Over the past 15 years, Europe has had to grapple with three severe crises: the 2008 economic crisis, the 2015 migration crisis and the current coronavirus crisis. Hungary’s government aims to draw the lessons of these crises, Hungarian PM Viktor Orban told a press briefing, adding that Hungary must brace itself for a decade characterised by epidemics and mass migrations, the V4 news agency reported.

The Hungarian government aims to draw the conclusion from these three crises and prepare for a decade characterised by epidemics and migration, Orban said.

Regarding the pandemic, the Hungarian Prime Minister declared victory over the third wave of the illness, as Hungary is the most vaccinated EU member state.

With the number of new infections in sharp decline and the rate of positive tests plummeting, we can now confidently state that we have defeated the third wave of the pandemic, So far, 5,311,475 people have received a first jab and 4,112,876 people have been administered a second shot, the Hungarian premier said. “In international comparison, we are in the second place in terms of first jabs, and in the first place regarding the number of people fully vaccinated, Orban highlighted, adding that – Irrespective of this good result – he does not consider vaccination to be a race. Hungary is the only country in the EU where more vaccines are available than the number of those who have signed up for the jab, he stressed. Orban also announced that the government has decided to roll out its vaccination drive to those aged between 12 and 16.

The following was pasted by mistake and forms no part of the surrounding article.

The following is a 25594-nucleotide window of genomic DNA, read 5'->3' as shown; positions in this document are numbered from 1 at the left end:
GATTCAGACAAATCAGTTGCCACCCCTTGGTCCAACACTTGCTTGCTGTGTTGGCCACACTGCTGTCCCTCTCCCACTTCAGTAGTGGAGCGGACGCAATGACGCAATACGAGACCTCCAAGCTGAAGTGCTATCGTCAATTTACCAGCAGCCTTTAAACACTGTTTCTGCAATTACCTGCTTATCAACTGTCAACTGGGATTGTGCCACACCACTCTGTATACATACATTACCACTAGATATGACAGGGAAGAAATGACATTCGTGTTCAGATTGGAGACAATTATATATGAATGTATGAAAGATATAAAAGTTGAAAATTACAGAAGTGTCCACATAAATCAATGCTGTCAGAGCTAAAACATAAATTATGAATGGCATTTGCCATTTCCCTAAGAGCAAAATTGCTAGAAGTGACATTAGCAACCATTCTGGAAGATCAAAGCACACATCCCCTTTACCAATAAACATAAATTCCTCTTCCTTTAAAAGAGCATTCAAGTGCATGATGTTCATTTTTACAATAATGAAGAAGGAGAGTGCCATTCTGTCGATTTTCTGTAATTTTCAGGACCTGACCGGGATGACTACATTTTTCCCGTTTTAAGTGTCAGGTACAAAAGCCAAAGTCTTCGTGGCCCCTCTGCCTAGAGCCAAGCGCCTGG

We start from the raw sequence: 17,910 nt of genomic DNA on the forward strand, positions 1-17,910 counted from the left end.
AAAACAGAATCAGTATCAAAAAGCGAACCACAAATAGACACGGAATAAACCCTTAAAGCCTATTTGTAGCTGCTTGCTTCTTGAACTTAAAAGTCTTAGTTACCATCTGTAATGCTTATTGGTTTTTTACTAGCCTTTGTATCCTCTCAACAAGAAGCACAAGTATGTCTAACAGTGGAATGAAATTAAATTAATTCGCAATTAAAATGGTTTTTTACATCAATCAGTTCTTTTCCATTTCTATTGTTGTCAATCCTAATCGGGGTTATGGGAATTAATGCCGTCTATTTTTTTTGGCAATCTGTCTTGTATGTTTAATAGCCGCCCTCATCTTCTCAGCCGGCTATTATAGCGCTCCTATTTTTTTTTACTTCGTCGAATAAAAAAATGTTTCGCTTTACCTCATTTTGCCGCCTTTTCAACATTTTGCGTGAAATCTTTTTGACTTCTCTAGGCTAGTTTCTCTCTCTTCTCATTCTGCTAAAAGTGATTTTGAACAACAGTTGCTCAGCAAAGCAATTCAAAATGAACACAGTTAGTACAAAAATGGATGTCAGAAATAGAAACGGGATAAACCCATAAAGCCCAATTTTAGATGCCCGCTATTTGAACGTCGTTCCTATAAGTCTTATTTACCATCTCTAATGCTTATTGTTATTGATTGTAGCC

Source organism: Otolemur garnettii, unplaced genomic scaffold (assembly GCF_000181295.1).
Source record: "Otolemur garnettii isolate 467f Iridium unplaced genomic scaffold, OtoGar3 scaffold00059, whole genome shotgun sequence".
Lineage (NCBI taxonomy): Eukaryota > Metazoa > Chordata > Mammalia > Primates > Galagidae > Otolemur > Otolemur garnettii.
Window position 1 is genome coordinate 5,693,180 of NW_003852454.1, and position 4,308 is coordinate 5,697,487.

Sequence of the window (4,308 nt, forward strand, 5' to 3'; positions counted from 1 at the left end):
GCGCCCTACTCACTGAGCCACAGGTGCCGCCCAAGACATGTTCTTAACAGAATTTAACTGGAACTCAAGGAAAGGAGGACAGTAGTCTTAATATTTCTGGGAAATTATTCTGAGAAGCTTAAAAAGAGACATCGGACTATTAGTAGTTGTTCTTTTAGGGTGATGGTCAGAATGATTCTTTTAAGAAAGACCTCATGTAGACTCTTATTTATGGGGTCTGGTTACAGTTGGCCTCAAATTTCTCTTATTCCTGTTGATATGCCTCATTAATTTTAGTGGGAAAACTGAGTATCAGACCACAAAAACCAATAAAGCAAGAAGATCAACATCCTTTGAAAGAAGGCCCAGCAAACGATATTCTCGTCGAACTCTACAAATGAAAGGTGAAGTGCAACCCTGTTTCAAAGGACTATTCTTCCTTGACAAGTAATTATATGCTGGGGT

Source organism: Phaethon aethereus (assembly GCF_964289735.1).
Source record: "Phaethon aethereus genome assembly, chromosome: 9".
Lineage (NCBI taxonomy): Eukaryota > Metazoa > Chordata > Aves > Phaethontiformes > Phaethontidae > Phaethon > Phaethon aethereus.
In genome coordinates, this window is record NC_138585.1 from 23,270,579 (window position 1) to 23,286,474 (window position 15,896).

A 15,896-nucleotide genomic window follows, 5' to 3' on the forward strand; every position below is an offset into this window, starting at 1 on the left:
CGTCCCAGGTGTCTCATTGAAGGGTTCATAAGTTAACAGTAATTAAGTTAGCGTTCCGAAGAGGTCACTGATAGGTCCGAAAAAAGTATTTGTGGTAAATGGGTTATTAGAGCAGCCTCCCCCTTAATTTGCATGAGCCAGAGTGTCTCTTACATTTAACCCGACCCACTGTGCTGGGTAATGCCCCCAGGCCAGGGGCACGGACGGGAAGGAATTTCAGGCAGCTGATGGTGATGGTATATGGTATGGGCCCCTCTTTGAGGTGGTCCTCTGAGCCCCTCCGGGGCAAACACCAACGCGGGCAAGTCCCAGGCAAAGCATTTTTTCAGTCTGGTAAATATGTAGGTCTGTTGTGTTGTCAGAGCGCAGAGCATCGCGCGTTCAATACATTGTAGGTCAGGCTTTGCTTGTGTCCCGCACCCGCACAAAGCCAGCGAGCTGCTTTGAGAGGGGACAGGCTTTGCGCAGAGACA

Commenting on the speed of relaunching Hungary’s economy, Orban said the country was 1-1.5 month ahead of the other countries of Europe. A public opinion poll dubbed National Consultation will be launched to survey people’s opinion about strengthening the economy. The Hungarian government regularly initiates similar polls to learn the views of people on key issues affecting their lives. The new poll will include questions on raising the minimum wage to 200 thousand forints (577 euros), on refunding the 2021 personal income tax to families, and on continuing or modifying the loan moratorium introduced during the crisis.

Citizens will also be asked about the so-called climate tax, Viktor Orban said. He noted that there was a serious debate in the EU about who should bear the costs of climate protection. There are those who would impose taxes on people’s cars and homes, he said, adding that all this prefigures another debate about utility bills.

The survey will also feature a question on the mandatory resettlement quotas, because the southern countries are faced with an increasingly dire migration situation, PM Orban added.